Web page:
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  •  REVIEW: EUREKA

    Eureka

    Japan off the beaten track

    For those who have the patience to watch all three hours plus of "Eureka," there's a touching story of humanity in the Japanese hinterlands.

    By ROBIN EISGRAU
    Offoffoff.com

    This three hour and forty minute, black and white film is an elegiac meditation on what happens to three survivors of a bus hijacking. One morning in a Japanese suburb, two school-age children (played by Aoi Miyazaki and Masaru Miyazaki) get on a bus and wave goodbye to their mother. At one point the bus stops and picks up an agitated looking man.

      
    EUREKA
    Written and directed by: Shinji Aoyama.
    Cast: Koji Yakusho, Aoi Miyazaki, Masaru Miyazaki, Yoichiro Saito, Ken Mitsuishi, Go Riju, Yutaka Matsushige, Sansei Shiomi, Kimie Shingyoji.
    In Japanese with English subtitles.
    Next we are shown the bus in an aquarium parking lot with newspaper taped over the windows. Several passengers are dead, leaving just the children and the driver (played by Koji Yakusho of "Shall We Dance" and "The Eel"), who is taken outside by the busjacker. The quick-thinking bus driver then drops to the ground and the busjacker is shot by the police.

    After this incident, the lives of the three survivors change drastically. The driver leaves home and wanders for two years. The children's family falls apart: their mother leaves their father and their father soon kills himself. The children live alone in their squalid house, supported by insurance money.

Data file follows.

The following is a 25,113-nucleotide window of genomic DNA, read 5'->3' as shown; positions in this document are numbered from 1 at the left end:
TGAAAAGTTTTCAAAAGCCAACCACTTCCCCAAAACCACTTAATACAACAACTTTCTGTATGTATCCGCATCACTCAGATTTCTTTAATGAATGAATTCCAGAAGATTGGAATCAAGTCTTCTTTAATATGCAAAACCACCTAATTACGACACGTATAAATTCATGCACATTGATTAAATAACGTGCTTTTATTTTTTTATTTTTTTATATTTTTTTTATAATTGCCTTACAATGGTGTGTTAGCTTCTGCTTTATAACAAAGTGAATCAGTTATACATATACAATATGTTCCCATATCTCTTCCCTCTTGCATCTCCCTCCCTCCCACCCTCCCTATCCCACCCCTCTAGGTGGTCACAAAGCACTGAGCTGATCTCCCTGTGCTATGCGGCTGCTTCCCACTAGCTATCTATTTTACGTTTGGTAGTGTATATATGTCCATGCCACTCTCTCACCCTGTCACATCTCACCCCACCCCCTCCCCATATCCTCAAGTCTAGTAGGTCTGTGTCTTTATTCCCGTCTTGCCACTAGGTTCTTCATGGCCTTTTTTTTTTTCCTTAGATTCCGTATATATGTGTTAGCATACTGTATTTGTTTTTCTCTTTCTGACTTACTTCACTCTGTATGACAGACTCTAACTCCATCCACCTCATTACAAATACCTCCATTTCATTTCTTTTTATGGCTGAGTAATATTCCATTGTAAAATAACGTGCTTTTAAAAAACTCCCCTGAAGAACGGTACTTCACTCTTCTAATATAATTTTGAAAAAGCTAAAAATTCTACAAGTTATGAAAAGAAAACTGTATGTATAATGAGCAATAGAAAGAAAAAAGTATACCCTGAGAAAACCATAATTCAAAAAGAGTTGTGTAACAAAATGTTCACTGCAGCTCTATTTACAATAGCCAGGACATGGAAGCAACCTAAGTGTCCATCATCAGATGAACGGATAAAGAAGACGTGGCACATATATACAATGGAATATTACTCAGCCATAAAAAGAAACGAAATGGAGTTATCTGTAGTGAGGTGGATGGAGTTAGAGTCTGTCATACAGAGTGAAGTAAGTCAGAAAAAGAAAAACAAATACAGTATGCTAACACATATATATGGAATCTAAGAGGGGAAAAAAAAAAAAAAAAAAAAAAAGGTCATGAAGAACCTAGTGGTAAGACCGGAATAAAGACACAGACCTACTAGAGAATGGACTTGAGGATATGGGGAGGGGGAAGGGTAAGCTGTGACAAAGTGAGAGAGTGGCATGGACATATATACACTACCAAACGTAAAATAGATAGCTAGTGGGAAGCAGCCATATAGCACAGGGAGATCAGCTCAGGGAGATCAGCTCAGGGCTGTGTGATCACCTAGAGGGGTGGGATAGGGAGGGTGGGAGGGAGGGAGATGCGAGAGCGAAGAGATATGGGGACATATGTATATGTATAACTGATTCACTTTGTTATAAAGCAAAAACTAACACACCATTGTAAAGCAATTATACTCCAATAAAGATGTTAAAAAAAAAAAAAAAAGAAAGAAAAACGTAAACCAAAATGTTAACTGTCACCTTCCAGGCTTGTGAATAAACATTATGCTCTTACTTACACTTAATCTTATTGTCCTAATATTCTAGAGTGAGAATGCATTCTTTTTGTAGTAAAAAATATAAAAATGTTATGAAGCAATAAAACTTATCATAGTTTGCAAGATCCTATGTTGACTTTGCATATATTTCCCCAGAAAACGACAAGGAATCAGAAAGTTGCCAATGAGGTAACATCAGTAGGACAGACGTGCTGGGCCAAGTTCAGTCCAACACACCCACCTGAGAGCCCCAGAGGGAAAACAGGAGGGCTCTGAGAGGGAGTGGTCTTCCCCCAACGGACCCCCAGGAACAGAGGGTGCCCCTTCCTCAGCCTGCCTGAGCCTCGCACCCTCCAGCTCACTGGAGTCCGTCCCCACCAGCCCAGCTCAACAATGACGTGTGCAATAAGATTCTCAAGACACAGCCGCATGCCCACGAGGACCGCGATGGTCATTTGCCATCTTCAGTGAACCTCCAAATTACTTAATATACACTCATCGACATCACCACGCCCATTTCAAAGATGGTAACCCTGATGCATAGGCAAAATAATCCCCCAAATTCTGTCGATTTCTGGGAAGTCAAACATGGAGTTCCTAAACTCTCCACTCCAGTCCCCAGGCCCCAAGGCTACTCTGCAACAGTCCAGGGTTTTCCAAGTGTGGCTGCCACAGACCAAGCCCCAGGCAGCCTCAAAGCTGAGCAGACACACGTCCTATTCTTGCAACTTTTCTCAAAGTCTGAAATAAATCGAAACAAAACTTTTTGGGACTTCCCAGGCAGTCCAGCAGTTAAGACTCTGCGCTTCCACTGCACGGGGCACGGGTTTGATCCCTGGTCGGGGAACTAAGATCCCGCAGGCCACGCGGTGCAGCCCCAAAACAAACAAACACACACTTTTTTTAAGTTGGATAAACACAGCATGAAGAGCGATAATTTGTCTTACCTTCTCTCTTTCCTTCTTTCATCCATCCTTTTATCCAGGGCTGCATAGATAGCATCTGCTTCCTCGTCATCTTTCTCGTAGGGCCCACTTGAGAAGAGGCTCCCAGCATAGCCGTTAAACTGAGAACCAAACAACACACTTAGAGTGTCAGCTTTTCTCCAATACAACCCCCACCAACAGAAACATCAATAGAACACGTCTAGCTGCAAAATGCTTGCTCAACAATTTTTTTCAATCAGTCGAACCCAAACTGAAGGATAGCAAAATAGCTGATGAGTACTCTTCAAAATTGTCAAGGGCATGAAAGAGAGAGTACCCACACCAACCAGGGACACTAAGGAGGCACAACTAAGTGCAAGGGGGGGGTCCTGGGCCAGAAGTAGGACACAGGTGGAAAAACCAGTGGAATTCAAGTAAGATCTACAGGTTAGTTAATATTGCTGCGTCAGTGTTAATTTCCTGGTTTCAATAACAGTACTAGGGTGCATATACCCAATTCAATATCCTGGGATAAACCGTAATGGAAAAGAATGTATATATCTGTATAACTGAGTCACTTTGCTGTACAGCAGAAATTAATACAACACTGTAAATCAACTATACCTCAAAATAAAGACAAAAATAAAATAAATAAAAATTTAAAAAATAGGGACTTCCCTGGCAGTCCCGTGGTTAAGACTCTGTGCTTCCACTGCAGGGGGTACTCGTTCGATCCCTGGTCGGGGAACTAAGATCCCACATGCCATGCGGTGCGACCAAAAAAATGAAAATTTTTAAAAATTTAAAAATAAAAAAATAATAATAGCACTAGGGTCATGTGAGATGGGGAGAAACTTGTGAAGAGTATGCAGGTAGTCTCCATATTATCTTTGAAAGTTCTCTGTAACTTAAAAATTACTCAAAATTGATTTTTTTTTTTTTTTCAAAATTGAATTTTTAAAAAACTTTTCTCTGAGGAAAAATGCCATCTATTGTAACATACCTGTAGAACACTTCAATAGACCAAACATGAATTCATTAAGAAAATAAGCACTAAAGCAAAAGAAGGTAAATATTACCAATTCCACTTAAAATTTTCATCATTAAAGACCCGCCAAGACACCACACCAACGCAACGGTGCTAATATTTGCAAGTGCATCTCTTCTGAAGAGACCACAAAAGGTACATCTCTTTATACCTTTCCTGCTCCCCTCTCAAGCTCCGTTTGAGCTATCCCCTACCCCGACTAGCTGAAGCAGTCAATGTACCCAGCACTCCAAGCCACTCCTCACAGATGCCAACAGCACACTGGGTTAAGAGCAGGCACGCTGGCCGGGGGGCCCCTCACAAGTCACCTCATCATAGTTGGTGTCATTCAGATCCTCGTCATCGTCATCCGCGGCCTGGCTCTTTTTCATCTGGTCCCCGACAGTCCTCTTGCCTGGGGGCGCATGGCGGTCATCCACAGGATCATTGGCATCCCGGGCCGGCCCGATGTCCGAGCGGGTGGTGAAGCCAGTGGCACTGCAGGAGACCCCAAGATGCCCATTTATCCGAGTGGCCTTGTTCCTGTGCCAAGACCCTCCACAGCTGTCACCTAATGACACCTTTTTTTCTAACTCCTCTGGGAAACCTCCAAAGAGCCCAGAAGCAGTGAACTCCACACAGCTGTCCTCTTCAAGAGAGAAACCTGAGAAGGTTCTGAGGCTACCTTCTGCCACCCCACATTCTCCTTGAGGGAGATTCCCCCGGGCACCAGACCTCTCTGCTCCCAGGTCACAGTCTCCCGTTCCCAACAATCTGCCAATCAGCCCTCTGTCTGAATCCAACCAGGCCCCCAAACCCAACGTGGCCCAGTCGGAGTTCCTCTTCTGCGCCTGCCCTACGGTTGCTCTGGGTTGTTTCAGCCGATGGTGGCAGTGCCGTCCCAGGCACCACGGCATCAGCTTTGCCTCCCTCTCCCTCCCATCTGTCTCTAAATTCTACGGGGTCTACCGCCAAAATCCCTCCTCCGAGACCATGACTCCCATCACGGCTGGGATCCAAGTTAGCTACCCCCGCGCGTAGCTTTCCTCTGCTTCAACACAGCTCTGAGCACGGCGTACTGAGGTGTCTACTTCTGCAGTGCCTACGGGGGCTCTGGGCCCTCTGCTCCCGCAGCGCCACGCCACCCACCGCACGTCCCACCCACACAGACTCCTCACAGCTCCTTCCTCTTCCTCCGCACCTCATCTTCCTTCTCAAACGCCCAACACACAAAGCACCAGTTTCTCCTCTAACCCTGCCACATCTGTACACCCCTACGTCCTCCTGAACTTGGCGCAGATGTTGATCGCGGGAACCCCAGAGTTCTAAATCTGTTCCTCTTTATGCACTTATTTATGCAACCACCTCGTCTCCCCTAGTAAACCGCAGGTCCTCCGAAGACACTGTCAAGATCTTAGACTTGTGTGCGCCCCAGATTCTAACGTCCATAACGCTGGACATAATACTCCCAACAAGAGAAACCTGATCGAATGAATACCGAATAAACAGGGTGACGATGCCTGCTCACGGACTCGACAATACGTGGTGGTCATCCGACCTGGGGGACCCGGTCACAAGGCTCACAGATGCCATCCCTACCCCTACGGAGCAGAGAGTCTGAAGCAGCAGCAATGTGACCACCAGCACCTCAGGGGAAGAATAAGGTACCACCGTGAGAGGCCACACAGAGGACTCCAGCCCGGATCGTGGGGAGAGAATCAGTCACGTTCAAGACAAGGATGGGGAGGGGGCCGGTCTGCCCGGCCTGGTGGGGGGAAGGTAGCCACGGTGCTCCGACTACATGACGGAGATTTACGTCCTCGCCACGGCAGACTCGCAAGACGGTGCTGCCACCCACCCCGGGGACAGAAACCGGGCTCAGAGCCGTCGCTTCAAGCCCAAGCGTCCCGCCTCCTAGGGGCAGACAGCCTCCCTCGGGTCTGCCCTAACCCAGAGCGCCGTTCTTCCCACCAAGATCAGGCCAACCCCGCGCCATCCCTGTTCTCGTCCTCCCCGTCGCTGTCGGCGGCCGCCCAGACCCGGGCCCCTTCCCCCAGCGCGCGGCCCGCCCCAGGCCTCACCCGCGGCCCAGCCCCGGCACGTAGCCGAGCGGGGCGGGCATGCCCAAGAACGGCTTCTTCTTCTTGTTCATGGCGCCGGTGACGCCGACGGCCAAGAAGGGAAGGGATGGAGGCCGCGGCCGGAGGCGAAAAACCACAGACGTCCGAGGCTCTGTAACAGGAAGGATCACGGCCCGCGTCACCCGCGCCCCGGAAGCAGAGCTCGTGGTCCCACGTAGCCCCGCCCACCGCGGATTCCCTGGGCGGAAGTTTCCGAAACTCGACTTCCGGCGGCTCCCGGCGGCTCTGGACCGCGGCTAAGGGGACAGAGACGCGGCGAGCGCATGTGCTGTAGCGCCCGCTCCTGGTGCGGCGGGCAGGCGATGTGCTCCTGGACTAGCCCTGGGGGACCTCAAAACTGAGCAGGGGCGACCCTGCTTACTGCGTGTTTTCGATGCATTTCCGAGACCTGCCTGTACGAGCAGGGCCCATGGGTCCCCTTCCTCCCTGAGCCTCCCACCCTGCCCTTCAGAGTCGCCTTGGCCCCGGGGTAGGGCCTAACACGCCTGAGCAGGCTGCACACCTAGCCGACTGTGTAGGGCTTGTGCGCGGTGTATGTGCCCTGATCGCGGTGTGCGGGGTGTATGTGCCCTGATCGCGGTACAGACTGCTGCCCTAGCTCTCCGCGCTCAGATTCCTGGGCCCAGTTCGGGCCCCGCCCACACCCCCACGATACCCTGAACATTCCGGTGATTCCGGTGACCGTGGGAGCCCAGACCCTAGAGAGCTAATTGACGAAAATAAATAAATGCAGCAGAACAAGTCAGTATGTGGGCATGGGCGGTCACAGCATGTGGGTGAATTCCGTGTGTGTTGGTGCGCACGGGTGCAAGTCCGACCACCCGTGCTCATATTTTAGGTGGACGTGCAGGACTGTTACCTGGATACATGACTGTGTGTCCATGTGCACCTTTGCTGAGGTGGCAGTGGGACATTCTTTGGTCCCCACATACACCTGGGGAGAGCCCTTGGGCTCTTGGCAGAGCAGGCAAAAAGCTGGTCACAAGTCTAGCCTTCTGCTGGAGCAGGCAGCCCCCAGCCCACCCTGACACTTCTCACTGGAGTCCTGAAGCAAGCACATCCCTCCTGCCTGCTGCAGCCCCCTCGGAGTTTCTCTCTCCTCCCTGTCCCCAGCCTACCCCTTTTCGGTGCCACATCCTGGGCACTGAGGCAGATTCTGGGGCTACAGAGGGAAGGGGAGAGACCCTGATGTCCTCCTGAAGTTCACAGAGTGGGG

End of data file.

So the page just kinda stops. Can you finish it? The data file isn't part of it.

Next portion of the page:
The driver returns to his family and finds day labor in construction. A co-worker tells him about the children, and he goes to their house and takes care of them. The children's twentysomething cousin shows up too.

    Meanwhile there's been a series of murders of young women in the town and the police call in the driver as a suspect. After being cleared of the crime, the driver buys a scaled-down trailer and proceeds to take the family on a trip where they do some bonding, the murder mystery gets solved and a conflict arises, all the while giving the viewer a tour of Japan outside of the big cities.

    Eureka may irk those who expect films of this length to constantly barrage the audience with spectacle, but its reflective nature and engrossing plot will draw in those who approach it with patience.

    MAY 4, 2001
    OFFOFFOFF.COM • THE GUIDE TO ALTERNATIVE NEW YORK


    Reader comments on Eureka:

  • The best movie ever   from tyler, Jun 11, 2001
  • Re: The best movie ever   from Mao, Jul 30, 2001
  • Re: The best movie ever   from caibu, Jan 4, 2002
  • Re: The best movie ever   from Yoshi, Feb 8, 2002
  • Re: The best movie ever   from jeroen, Mar 5, 2002
  • Re: The best movie ever   from Grant, Mar 25, 2004
  • Re: The best movie ever   from FABRICE, Apr 17, 2013
  • Could be editted to one hour   from Craig, Mar 10, 2005
  • Re: Could be editted to one hour   from elcu, May 13, 2005
  • Re: Could be editted to one hour   from robert, Sep 30, 2009
  • Correction   from elcu, May 13, 2005
  • Re: Correction   from robert, Sep 30, 2009
  • Eureka   from Lyon Blair, Nov 16, 2006

  • Post a comment on "Eureka"